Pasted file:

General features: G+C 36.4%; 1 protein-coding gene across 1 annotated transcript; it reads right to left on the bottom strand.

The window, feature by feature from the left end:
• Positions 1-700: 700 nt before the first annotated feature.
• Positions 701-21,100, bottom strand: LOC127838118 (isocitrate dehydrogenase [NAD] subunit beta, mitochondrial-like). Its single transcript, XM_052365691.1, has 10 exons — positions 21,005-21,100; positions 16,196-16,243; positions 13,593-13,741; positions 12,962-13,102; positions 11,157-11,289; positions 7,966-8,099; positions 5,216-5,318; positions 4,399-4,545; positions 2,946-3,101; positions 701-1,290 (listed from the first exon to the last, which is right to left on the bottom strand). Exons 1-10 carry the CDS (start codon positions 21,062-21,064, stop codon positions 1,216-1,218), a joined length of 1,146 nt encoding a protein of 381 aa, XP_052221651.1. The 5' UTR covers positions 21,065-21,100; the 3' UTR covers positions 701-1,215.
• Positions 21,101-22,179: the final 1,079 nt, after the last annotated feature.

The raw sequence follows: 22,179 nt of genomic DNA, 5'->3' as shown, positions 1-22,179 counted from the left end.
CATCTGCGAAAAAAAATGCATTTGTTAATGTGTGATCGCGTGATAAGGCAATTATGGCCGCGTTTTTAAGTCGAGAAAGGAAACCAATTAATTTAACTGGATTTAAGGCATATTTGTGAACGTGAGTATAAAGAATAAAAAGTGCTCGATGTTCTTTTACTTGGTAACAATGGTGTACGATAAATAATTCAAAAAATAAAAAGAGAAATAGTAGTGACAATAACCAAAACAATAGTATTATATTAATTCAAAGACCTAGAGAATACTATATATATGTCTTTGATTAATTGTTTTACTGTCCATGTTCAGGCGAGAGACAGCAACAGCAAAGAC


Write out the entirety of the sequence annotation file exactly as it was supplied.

General features: G+C 36.4%; 1 protein-coding gene across 1 annotated transcript; it reads right to left on the bottom strand.

The window, feature by feature from the left end:
• Positions 1-700: 700 nt before the first annotated feature.
• Positions 701-21,100, bottom strand: LOC127838118 (isocitrate dehydrogenase [NAD] subunit beta, mitochondrial-like). Its single transcript, XM_052365691.1, has 10 exons — positions 21,005-21,100; positions 16,196-16,243; positions 13,593-13,741; positions 12,962-13,102; positions 11,157-11,289; positions 7,966-8,099; positions 5,216-5,318; positions 4,399-4,545; positions 2,946-3,101; positions 701-1,290 (listed from the first exon to the last, which is right to left on the bottom strand). Exons 1-10 carry the CDS (start codon positions 21,062-21,064, stop codon positions 1,216-1,218), a joined length of 1,146 nt encoding a protein of 381 aa, XP_052221651.1. The 5' UTR covers positions 21,065-21,100; the 3' UTR covers positions 701-1,215.
• Positions 21,101-22,179: the final 1,079 nt, after the last annotated feature.

The raw sequence follows: 22,179 nt of genomic DNA, 5'->3' as shown, positions 1-22,179 counted from the left end.
CATCTGCGAAAAAAAATGCATTTGTTAATGTGTGATCGCGTGATAAGGCAATTATGGCCGCGTTTTTAAGTCGAGAAAGGAAACCAATTAATTTAACTGGATTTAAGGCATATTTGTGAACGTGAGTATAAAGAATAAAAAGTGCTCGATGTTCTTTTACTTGGTAACAATGGTGTACGATAAATAATTCAAAAAATAAAAAGAGAAATAGTAGTGACAATAACCAAAACAATAGTATTATATTAATTCAAAGACCTAGAGAATACTATATATATGTCTTTGATTAATTGTTTTACTGTCCATGTTCAGGCGAGAGACAGCAACAGCAAAGAC